Experts find training govt teachers in English a Herculean task

The state government’s push for English to be taught in state-run schools is proving to be a struggle.

While the authorities are looking for ways to strengthen English learning in government schools in a bid to improve enrollment, the ongoing one-month English training for teachers is fraught with academic and administrative issues, an internal survey has found.

Owing to the lack of qualified English teachers, the Education Department has started training existing teachers in the language.

The Regional Institute of English - South India (RIESI) has trained 204 teachers as master resource persons in English. In turn, they train teachers for a month in districts. This replaced the traditional five-day training that was held for teachers.

The target is to train 10,000 primary school teachers in English, of which officials claim to have trained 4,600 since last year.

In a refresher course held recently, all master resource persons were asked to provide feedback on how teachers were responding to English training.

Many teachers, they said, are facing difficulty with grammar and phonetics.

“Why is ‘s’ added to main verbs like ‘he’, ‘she’ and ‘it’ in simple present tense? What are the rules for syllabification of words? Are there 12 or 14 vowel sounds in English?” were some questions that stumped master resource trainers.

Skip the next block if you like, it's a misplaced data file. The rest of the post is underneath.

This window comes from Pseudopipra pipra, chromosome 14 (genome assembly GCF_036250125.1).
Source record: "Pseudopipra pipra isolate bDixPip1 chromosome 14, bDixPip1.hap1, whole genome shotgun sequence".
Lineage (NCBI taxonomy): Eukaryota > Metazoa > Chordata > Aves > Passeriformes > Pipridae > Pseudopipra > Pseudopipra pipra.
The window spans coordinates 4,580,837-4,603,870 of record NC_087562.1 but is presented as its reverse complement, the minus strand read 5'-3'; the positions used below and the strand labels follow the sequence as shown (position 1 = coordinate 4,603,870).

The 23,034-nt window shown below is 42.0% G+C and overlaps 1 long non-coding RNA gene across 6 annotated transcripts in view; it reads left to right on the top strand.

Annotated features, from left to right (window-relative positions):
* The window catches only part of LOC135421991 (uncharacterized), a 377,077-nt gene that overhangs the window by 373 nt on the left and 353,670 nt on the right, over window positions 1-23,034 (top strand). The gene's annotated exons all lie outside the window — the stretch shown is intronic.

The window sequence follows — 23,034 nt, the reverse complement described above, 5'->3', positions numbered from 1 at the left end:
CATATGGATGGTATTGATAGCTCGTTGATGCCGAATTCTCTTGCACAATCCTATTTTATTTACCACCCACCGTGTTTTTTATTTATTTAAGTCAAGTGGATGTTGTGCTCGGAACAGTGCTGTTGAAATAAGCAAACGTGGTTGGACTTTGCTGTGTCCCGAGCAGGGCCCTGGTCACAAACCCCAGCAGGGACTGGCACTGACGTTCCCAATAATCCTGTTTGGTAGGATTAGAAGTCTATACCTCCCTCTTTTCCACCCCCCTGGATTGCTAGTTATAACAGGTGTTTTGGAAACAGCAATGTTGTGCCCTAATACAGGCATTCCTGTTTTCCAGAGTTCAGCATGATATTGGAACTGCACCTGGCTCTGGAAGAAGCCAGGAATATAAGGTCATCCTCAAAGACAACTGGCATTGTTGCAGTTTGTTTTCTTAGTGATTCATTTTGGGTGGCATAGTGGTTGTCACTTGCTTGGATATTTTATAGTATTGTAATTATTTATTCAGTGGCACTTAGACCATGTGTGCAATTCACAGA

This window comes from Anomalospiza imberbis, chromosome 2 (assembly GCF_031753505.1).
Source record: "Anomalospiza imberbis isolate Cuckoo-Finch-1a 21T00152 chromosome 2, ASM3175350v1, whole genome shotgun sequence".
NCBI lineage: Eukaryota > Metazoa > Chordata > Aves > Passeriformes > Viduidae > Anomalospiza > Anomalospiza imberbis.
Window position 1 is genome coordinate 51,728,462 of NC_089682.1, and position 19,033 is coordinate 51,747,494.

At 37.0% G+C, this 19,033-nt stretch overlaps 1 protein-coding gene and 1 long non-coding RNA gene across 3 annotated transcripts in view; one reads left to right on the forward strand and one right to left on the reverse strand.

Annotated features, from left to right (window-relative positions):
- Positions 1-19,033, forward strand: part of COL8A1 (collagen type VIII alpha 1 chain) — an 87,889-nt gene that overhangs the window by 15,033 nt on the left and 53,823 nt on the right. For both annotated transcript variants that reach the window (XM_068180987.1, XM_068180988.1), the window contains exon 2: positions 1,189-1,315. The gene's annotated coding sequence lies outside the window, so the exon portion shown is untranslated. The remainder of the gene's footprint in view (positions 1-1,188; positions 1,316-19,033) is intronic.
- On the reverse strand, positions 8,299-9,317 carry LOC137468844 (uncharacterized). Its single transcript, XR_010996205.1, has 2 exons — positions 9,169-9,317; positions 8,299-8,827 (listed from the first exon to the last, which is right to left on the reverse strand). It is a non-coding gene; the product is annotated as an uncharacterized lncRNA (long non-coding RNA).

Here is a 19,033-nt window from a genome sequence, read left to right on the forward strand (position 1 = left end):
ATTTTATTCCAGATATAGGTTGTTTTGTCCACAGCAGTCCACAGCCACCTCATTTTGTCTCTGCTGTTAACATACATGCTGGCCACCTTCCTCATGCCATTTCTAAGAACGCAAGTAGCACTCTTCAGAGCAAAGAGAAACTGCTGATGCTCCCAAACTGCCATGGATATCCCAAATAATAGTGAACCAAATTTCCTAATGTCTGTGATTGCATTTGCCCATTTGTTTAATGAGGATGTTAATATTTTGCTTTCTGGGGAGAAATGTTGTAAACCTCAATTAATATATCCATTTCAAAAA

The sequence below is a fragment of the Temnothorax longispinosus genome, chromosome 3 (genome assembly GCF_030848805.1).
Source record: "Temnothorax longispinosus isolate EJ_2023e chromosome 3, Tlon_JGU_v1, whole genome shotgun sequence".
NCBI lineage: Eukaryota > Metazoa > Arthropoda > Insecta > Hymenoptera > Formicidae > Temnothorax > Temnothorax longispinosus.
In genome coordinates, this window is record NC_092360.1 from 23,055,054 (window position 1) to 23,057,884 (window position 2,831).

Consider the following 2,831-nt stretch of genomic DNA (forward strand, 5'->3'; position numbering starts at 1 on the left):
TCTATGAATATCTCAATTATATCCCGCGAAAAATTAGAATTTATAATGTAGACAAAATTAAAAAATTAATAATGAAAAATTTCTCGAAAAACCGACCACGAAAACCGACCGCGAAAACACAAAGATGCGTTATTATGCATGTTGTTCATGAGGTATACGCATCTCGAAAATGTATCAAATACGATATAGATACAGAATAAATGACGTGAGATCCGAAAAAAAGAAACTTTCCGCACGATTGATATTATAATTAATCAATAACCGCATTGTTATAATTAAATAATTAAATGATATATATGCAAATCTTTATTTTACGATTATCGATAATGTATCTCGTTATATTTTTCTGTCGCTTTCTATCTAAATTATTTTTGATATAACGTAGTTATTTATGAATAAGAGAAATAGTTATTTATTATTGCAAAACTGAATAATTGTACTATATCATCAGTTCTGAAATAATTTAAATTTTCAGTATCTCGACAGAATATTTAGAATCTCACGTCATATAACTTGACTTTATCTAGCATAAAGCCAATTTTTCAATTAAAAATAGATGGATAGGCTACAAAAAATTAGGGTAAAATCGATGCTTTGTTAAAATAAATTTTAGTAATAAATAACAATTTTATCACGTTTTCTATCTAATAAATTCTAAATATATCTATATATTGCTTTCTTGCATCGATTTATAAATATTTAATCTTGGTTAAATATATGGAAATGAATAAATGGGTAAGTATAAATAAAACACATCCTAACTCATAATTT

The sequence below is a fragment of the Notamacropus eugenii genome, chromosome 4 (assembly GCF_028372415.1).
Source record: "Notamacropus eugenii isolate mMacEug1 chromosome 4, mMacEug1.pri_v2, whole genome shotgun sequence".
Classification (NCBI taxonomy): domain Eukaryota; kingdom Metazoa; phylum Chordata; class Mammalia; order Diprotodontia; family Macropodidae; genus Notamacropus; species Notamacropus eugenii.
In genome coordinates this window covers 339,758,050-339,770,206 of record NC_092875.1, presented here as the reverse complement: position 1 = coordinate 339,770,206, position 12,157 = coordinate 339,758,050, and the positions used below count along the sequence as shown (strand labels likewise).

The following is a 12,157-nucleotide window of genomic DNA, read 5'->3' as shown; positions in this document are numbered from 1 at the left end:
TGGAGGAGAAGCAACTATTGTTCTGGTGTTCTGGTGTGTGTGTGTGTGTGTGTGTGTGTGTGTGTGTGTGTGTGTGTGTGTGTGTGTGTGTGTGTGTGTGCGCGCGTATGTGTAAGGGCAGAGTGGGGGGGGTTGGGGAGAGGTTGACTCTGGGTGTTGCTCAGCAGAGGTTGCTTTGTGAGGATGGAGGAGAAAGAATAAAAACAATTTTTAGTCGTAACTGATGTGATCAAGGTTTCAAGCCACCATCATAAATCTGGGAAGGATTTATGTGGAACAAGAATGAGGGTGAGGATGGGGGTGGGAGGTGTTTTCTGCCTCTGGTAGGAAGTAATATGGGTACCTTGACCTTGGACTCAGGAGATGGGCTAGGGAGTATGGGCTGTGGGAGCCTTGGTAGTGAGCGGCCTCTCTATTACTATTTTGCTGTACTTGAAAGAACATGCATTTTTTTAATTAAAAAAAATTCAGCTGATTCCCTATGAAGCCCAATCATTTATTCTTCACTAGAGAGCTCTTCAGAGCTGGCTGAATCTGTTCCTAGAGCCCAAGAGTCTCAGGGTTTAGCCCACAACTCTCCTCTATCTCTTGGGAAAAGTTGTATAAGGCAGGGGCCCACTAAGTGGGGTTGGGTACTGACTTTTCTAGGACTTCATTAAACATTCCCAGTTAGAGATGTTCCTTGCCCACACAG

Teachers also lamented that the one-month residential English training came at the cost of another subject they were supposed to teach in their school.

Some women teachers complained that they found it difficult to attend the training citing family commitments.

“The biggest problem is that there are no English teachers. We are training teachers to teach English along with other subjects that they handle in schools,” RIESI director S Jayakumar said. “We have revised the training module to provide more focus on spoken English,” he added.

Teaching English from Class I in government schools was first mooted in 2006 by the then chief minister H D Kumaraswamy, which the Siddaramaiah government is now taking forward.

“The idea was to tackle the perception that English learning was possible only in private schools,” educationist V P Niranjan Aradhya said.

“But, the Education department seems to be lacking clarity on what it wants to achieve. Given that our teachers lack core competence in English, the focus has to be on ensuring children are able to speak English in day-to-day life,” he added.

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